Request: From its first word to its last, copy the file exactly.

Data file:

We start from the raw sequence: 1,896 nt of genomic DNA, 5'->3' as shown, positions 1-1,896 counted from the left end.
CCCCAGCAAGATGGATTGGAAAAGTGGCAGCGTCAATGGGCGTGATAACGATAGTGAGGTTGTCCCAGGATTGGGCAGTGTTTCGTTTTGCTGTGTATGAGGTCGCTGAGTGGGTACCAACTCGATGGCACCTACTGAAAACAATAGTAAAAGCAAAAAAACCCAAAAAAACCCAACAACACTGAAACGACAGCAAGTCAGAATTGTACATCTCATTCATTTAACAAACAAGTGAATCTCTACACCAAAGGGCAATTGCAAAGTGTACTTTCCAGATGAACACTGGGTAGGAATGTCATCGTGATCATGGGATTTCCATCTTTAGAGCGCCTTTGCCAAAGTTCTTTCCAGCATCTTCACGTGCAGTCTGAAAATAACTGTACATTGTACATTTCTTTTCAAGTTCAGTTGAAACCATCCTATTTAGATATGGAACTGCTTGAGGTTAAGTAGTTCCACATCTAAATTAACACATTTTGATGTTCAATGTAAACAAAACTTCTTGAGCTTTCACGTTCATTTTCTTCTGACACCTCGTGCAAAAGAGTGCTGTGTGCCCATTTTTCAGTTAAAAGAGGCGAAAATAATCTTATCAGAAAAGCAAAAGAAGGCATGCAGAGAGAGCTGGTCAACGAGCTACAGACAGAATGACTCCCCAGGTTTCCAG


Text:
We start from the raw sequence: 1,896 nt of genomic DNA, 5'->3' as shown, positions 1-1,896 counted from the left end.
CCCCAGCAAGATGGATTGGAAAAGTGGCAGCGTCAATGGGCGTGATAACGATAGTGAGGTTGTCCCAGGATTGGGCAGTGTTTCGTTTTGCTGTGTATGAGGTCGCTGAGTGGGTACCAACTCGATGGCACCTACTGAAAACAATAGTAAAAGCAAAAAAACCCAAAAAAACCCAACAACACTGAAACGACAGCAAGTCAGAATTGTACATCTCATTCATTTAACAAACAAGTGAATCTCTACACCAAAGGGCAATTGCAAAGTGTACTTTCCAGATGAACACTGGGTAGGAATGTCATCGTGATCATGGGATTTCCATCTTTAGAGCGCCTTTGCCAAAGTTCTTTCCAGCATCTTCACGTGCAGTCTGAAAATAACTGTACATTGTACATTTCTTTTCAAGTTCAGTTGAAACCATCCTATTTAGATATGGAACTGCTTGAGGTTAAGTAGTTCCACATCTAAATTAACACATTTTGATGTTCAATGTAAACAAAACTTCTTGAGCTTTCACGTTCATTTTCTTCTGACACCTCGTGCAAAAGAGTGCTGTGTGCCCATTTTTCAGTTAAAAGAGGCGAAAATAATCTTATCAGAAAAGCAAAAGAAGGCATGCAGAGAGAGCTGGTCAACGAGCTACAGACAGAATGACTCCCCAGGTTTCCAG